Students, parents kick as Nigerian varsities hike fees


By Ismail Auwal

The increase of university fees that began as “mischievous speculation” via social media following the Academic Staff Union of Universities’ (ASUU) recently ended 8-month strike has started to become reality for students of no fewer than 5 institutions as the respective institution announced the tuition increase.

According to information obtained by SAHELIAN TIMES, the tuition at Federal University of Health Sciences Azare, Federal University Dutse, University of Maiduguri, University of Oyo, and University of Nigeria has raised by a least of 150% for both returning and new students, and other universities are expected to follow trends in early 2023.

This development has met with criticism from parents and students and stakeholders that thinks the development will only widen the gap of illiteracy in the country.

In an interview with SAHELIAN TIMES, some students decried the fact that there is actually rarely an academic session without one or two incidents of students who are unable to pay their fees.

Asiya Abubakar, a level 3 female student at Federal University Dutse, stated, “Last academic session we had to raise the fees of over 3 students in our class among ourselves, yet a classmate had to drop a semester because she cannot afford to pay, and that is before the hike we are talking about.”

When contacted by SAHELIAN TIMES a student leader of Federal University Dutse, who don’t want to be named said that, ” the university have a tradition of inviting us to meetings where important decision like this is to be made, but on this we were not invited.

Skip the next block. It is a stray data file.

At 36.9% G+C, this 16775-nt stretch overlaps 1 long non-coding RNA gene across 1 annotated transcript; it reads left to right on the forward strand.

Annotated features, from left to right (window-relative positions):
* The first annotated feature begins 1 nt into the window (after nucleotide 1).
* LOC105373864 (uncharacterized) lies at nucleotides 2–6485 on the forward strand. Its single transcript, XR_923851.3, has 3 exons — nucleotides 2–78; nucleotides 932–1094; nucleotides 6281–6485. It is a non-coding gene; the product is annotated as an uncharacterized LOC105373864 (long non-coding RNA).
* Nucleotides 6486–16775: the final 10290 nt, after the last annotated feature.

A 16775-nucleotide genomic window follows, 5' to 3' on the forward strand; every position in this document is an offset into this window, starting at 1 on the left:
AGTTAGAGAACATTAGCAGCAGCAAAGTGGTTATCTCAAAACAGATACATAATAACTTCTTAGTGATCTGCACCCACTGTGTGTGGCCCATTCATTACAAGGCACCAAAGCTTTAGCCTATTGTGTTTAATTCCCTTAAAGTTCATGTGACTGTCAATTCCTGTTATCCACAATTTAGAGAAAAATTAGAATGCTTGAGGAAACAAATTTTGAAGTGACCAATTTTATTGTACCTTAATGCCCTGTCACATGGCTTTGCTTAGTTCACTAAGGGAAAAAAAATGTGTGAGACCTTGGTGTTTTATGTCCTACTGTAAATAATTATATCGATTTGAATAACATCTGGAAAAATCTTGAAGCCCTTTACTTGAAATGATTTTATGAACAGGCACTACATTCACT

“We, too, only see the letter as you did on the internet.”

However, he stated that when they contacted the University administration, a meeting with the student leaders was scheduled for next week.
He also said that there have called for the intervention of National Association of Nigerian Students (NANS).

No one can predict with precision how the walk would affect students right now, because many of us are suffering in silence,” according to Femi Ajebola of Federal University Oyo.

“We must wait until the following year to see how many students would be able to afford the stipulated rates, he said.

A lecturer with the department of Mass Communication, Dr. Muhammad Hashim commenting on the development said the trend will not solve any university problem. Typical of the fire brigade approach of Nigerian elites, “they’re now attacking the symptoms instead of the genesis of the malady. Education is a social right that’s capital intensive.

“However, when one really knows and appreciate the value of education, then one would free up resources and invest more in education.”

He added that the government of the day just wants to wash off its hands from educating Nigerians. Not only that, the government is just pushing universities into becoming revenue generators.

According to Hashim, this will not augur well for Nigerians. For instance, our “don’t care attitude” toward elementary and secondary education has left us with generalised insecurity.

” Now that we want to kill the only remaining source of sanity in our educational system, we should expect more dangerous trends in our national lives,” he said.

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